Sen. Chuck Schumer raised the alarm Tuesday about a pending reduction in Medicaid funding for safety-net hospitals, which he said would have "devastating" effect in New York. His warning was misleading in several ways, not least because it left out an important bit of context: Schumer himself voted for the cuts he was deploring. In effect, he was taking credit for trying to clean up a mess he had helped to create. [Read_more]
The state overseer of Long Island’s troubled Hempstead school district says the district is making “solid progress in every area.” At the same time, he’s warning of a “very serious” financial outlook due to a projected increase in the number of Hempstead school children attending charter schools—which would indicate parents don’t actually think progress is occurring. [Read_more]
Is the Cuomo administration disclosing its payouts from the $2 billion Health Care Transformation Fund as required law? You be the judge. [Read_more]
For the third time in nine years, state Comptroller Thomas DiNapoli is reducing his assumed rate of returns on state pension fund investments.
DiNapoli today announced he will drop—to 6.8 percent from 7 percent— the rate of return for the fund that feeds the New York State Employee Retirement System (ERS) and the Police and Fire Retirement System (PFRS), which cover roughly 1 million active and retired non-teachers outside New York City. [Read_more]
What's the legal and historical background of Governor Cuomo's plan to issue a new generation of New York license plates carrying a mandatory fee of $25 per set? [Read_more]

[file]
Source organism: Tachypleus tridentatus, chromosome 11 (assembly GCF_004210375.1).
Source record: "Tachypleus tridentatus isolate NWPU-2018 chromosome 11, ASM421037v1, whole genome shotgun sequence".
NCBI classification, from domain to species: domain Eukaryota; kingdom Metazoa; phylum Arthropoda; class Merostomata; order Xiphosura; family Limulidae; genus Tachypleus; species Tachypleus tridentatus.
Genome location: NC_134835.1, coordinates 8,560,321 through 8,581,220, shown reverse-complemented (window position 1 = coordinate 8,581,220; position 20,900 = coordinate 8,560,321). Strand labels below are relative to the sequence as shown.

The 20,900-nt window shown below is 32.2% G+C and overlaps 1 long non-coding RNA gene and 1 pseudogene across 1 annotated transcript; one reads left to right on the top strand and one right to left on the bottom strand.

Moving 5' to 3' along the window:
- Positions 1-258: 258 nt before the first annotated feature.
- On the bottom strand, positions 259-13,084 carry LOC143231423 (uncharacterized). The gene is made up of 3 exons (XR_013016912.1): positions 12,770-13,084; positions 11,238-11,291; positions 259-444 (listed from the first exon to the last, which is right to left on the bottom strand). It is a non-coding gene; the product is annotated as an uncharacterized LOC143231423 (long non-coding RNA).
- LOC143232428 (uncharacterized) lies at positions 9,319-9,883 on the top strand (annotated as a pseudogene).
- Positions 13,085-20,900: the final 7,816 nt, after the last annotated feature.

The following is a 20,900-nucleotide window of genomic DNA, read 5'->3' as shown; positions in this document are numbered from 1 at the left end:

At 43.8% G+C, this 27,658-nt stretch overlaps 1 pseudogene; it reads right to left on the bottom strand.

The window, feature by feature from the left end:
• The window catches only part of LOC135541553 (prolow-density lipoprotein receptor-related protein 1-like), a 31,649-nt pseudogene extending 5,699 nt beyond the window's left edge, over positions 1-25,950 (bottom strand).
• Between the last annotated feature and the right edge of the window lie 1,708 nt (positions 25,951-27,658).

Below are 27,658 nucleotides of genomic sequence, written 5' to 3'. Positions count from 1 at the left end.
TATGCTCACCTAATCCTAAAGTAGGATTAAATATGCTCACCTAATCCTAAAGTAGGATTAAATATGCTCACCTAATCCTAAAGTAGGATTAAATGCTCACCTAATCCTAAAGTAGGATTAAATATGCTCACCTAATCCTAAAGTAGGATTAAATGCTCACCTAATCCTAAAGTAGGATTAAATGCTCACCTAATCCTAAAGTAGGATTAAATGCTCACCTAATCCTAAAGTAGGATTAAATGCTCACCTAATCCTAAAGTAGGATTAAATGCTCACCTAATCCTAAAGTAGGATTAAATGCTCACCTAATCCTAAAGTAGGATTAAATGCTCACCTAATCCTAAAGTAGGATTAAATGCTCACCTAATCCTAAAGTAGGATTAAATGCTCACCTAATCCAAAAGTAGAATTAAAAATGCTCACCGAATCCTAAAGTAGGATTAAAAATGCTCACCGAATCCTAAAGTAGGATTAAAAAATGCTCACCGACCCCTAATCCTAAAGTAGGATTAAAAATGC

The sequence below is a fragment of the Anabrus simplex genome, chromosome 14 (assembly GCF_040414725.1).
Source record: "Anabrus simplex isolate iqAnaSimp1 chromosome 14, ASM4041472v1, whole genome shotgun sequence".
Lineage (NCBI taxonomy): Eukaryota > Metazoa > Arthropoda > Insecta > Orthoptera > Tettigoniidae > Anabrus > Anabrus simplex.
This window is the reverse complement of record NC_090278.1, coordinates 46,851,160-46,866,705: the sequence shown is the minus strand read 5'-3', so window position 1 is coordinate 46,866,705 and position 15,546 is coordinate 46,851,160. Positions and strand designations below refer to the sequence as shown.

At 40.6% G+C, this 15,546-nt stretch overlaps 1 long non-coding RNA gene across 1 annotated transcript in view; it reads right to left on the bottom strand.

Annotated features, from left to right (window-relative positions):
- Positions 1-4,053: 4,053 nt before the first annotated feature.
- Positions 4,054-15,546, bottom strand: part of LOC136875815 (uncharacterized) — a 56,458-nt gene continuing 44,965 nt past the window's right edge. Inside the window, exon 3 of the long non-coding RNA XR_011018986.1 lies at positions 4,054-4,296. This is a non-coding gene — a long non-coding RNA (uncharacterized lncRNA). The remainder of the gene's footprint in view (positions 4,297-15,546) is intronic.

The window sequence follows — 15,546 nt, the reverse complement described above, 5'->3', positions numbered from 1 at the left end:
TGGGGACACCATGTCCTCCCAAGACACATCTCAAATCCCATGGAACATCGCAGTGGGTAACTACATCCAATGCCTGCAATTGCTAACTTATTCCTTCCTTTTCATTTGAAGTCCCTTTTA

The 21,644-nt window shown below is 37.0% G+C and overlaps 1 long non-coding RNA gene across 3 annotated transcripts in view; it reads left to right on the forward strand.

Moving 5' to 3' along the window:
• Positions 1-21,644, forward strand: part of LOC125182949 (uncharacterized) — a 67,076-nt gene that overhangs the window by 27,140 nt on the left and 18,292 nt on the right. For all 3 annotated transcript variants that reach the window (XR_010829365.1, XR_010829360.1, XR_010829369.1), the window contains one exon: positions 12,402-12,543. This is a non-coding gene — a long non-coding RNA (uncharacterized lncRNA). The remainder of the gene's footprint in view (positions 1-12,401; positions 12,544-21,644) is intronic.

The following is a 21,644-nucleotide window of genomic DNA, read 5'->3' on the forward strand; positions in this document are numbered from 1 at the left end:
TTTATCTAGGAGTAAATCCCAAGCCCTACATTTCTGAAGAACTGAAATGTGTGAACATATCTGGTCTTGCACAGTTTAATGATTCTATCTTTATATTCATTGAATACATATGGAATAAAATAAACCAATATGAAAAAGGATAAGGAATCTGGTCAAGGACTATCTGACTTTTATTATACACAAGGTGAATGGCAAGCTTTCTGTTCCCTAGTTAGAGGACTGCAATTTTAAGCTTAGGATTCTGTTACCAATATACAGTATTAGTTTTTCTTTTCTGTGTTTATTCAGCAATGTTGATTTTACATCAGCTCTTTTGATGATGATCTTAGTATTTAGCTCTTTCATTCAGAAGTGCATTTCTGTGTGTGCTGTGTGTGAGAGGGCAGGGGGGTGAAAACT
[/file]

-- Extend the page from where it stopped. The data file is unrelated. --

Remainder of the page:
The Cuomo administration appears to have violated state law by forcing offshore wind developers to cut deals with the building trade unions that supported his 2018 re-election bid, needlessly inflating costs and boxing out subcontractors on multi-billion dollar construction jobs. [Read_more]
One of New York’s largest public-sector unions is deliberately trying to shed some dues-paying members. The union in question wants to avoid transparency and accountability for how it spends dues money. And unless state lawmakers or federal regulators act, they’ll succeed. [Read_more]
The newly posted July cash report from the comptroller's office shows that state-funded Medicaid expenditures ran over budget projections by $665 million, or almost 8 percent, through the first four months of the fiscal year. If that pattern continues, the full-year overage would approach $2 billion. [Read_more]
State-regulated health premiums for 2020 are rising faster than the medical inflation rate for the sixth year in a row, yet the officials who signed off on the hikes insist they have saved consumers money – because average premiums are lower than what insurers originally requested. Positive spin notwithstanding, it's increasingly evident that the state's nine-year-old price-control regime, known as "prior approval," is failing as a strategy to keep health costs in check. [Read_more]
The Cuomo administration's quarterly budget update includes a warning for the state's health-care industry: Medicaid cuts could be coming. The report, released Tuesday, says officials are developing a plan to reduce Medicaid spending that could include "across-the-board rate reductions to health care providers and plans." [Read_more]
New York's employer-sponsored health insurance premiums – which were already among the steepest in the mainland United States – rose faster than the national average in 2018, pushing the state's affordability gap to new heights. [Read_more]
New York City's five municipal public pension funds ended their 2019 fiscal year with an aggregate investment gain of 7.24 percent, slightly above their 7 percent assumed rate of return, according to a preliminary estimate by city comptroller's office.